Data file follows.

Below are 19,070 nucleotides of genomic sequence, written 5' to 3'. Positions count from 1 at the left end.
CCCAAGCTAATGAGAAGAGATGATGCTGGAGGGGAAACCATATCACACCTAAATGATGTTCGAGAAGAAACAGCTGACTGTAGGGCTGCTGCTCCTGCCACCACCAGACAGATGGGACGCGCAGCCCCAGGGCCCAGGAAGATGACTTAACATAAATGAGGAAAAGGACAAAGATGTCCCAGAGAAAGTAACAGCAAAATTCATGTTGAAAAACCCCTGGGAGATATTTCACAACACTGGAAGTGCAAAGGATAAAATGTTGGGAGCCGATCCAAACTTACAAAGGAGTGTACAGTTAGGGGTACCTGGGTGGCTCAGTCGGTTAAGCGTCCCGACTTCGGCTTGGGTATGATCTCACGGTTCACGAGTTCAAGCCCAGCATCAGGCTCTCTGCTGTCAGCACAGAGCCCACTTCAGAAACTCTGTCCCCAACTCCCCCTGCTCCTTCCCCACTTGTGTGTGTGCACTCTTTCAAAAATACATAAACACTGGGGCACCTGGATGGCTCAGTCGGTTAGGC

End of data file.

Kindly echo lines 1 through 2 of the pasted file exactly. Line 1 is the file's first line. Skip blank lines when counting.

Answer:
Below are 19,070 nucleotides of genomic sequence, written 5' to 3'. Positions count from 1 at the left end.
CCCAAGCTAATGAGAAGAGATGATGCTGGAGGGGAAACCATATCACACCTAAATGATGTTCGAGAAGAAACAGCTGACTGTAGGGCTGCTGCTCCTGCCACCACCAGACAGATGGGACGCGCAGCCCCAGGGCCCAGGAAGATGACTTAACATAAATGAGGAAAAGGACAAAGATGTCCCAGAGAAAGTAACAGCAAAATTCATGTTGAAAAACCCCTGGGAGATATTTCACAACACTGGAAGTGCAAAGGATAAAATGTTGGGAGCCGATCCAAACTTACAAAGGAGTGTACAGTTAGGGGTACCTGGGTGGCTCAGTCGGTTAAGCGTCCCGACTTCGGCTTGGGTATGATCTCACGGTTCACGAGTTCAAGCCCAGCATCAGGCTCTCTGCTGTCAGCACAGAGCCCACTTCAGAAACTCTGTCCCCAACTCCCCCTGCTCCTTCCCCACTTGTGTGTGTGCACTCTTTCAAAAATACATAAACACTGGGGCACCTGGATGGCTCAGTCGGTTAGGC